Picking up on his extradition concerns, Vermaut remarked that his perseverance to expose the truth “was a thorn in the eyes of the United States, who punctured their propaganda machine, because of a total transparency that he brought”.
“Julian Assange’s dedication is stronger than the power of a system that has lost moral leadership in the world. This is purely after trapping and the failure of this leadership”, the speaker stressed, adding that European countries, equally, “should condemn this if all the statements about human rights were real”.
His vision of Assange’s future doesn’t seem at all positive:
“I fear that Julian Assange will spend a long time in prison and that everything will be tried to get him convicted. Yes, there are political prisoners in Europe again… who serve the Americans as lap dogs”. He views the fate of freedom of expression to be at stake, as well – “everywhere in the US and Europe”.
“That is the fate of human rights activists in this world. Authenticity to be truthful, to remain true to principles, is very often not rewarded in this world. It is therefore a black day for freedom of expression”, Vermaut went on, arguing that the man who is a real doer, rather than speaker will “now pay the ultimate price for his courage and determination”, despite the ubiquitous resistance to the arrest, which is a positive indicator, however, according to the activist.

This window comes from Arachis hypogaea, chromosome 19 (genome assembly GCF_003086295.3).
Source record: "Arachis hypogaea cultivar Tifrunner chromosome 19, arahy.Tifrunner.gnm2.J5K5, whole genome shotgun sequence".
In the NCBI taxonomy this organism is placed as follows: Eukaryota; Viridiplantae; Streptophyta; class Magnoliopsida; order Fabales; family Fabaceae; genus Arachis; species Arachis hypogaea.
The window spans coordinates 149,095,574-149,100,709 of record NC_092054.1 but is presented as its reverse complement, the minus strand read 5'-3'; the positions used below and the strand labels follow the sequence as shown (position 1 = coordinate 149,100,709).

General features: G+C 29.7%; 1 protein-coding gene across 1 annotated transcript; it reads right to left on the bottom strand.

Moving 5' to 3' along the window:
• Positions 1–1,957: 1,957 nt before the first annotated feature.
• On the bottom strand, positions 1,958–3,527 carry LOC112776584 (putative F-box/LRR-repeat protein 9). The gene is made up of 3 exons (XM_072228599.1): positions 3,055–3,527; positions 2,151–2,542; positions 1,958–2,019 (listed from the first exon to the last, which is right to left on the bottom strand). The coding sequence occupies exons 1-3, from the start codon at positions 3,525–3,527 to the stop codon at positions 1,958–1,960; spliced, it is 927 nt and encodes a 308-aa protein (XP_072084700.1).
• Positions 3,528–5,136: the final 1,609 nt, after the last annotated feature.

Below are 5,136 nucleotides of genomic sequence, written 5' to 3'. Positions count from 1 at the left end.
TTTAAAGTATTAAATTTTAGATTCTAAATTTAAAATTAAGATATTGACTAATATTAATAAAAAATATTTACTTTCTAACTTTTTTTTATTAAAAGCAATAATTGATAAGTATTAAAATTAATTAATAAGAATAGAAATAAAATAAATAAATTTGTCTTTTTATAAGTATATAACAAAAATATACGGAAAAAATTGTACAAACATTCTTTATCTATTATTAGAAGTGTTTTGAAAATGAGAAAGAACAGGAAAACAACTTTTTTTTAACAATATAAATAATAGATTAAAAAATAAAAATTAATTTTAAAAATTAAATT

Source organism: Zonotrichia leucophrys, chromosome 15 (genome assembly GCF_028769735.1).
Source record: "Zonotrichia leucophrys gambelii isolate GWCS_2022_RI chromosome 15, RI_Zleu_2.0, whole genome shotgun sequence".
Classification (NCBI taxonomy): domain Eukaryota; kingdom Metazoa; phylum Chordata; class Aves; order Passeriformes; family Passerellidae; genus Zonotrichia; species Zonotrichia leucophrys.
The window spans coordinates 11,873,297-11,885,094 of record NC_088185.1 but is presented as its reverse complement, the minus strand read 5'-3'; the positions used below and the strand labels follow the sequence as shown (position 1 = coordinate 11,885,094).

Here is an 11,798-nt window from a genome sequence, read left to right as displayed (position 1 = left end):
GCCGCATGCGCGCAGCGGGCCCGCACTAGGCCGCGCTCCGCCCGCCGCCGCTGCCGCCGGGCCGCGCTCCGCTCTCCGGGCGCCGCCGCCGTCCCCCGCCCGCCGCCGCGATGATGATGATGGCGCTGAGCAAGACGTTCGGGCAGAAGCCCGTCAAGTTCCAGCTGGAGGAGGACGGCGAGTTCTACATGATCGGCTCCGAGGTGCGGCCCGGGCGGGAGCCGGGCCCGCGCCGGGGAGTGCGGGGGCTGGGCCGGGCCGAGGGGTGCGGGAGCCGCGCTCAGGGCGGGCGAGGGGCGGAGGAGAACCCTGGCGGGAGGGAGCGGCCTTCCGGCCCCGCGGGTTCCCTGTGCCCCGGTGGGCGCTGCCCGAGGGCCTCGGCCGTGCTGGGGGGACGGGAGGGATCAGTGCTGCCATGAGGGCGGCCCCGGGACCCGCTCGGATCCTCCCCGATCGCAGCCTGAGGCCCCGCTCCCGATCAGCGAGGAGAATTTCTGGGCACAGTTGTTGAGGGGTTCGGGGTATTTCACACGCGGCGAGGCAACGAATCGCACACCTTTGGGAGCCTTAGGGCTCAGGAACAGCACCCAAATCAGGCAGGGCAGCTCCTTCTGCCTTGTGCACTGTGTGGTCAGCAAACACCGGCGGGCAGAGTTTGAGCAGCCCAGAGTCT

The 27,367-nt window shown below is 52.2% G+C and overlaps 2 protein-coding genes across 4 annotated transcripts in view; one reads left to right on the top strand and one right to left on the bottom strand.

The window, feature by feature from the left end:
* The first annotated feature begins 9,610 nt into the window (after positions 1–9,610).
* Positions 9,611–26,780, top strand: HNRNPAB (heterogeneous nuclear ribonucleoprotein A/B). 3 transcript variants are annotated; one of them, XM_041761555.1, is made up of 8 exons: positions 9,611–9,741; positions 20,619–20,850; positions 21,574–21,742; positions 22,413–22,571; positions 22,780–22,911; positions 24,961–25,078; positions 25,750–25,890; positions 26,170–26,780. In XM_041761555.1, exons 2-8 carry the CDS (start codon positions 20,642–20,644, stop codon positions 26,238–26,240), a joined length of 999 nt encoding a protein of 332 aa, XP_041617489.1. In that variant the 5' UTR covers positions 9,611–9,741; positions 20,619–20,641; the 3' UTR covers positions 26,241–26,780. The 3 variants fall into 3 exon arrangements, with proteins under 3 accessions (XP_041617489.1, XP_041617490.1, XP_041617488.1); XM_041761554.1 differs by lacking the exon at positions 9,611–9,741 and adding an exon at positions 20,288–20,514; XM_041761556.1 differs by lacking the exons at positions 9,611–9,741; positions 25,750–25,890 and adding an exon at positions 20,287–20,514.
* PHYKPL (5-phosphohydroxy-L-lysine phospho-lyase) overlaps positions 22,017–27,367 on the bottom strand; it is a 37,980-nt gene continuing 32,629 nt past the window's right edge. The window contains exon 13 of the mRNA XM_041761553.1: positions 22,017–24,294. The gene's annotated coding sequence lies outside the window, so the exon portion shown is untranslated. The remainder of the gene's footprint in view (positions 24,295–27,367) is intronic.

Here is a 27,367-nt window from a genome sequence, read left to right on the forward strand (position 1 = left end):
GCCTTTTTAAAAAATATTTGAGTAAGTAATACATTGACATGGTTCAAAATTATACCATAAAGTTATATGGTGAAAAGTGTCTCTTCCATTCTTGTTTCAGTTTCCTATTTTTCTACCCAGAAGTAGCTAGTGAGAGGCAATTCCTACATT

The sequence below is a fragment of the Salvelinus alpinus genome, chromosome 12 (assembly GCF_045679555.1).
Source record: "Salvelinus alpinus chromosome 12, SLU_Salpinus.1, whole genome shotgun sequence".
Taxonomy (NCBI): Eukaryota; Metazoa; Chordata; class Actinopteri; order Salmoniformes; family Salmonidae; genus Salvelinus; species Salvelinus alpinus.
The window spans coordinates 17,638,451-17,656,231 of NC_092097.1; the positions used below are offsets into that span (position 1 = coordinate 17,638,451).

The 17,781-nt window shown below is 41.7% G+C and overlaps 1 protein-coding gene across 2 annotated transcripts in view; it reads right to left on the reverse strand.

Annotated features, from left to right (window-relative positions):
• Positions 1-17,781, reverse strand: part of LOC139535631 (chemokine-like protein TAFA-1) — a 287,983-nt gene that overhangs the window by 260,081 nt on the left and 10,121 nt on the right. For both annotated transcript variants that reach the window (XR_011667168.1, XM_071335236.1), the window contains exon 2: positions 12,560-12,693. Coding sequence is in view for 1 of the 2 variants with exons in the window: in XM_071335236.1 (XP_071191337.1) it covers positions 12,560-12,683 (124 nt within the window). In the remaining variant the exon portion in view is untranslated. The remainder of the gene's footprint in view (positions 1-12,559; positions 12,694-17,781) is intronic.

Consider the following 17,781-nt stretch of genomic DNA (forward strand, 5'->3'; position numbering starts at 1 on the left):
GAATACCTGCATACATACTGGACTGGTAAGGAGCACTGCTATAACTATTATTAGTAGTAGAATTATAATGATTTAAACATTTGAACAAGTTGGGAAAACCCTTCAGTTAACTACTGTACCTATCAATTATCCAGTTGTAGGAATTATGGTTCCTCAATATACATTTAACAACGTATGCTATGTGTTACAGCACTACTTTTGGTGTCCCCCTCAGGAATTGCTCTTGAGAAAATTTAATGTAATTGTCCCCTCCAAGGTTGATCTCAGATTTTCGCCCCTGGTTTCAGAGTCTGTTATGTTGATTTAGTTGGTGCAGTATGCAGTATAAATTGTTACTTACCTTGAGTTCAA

“This resistance is the ultimate sign that a transformation of society is imminent. We will not remain silent, we will not give censorship a chance and we will all challenge the arrest. The whole world of truth seekers will work with us”, he concluded in an uplifting way.
Following Assange’s detainment by UK authorities, the police confirmed that it had been made “on behalf of the United States authorities,” while Wikileaks condemned Ecuador’s move, stating that it illegally terminated Assange’s political asylum.
Wikileaks’ founder lived in the Ecuadorian embassy after being released on bail by a UK court due to facing rape accusations in Sweden. Stockholm lifted the charges in 2017, but he was still wanted by British authorities for violating the bail conditions by taking refuge in the embassy.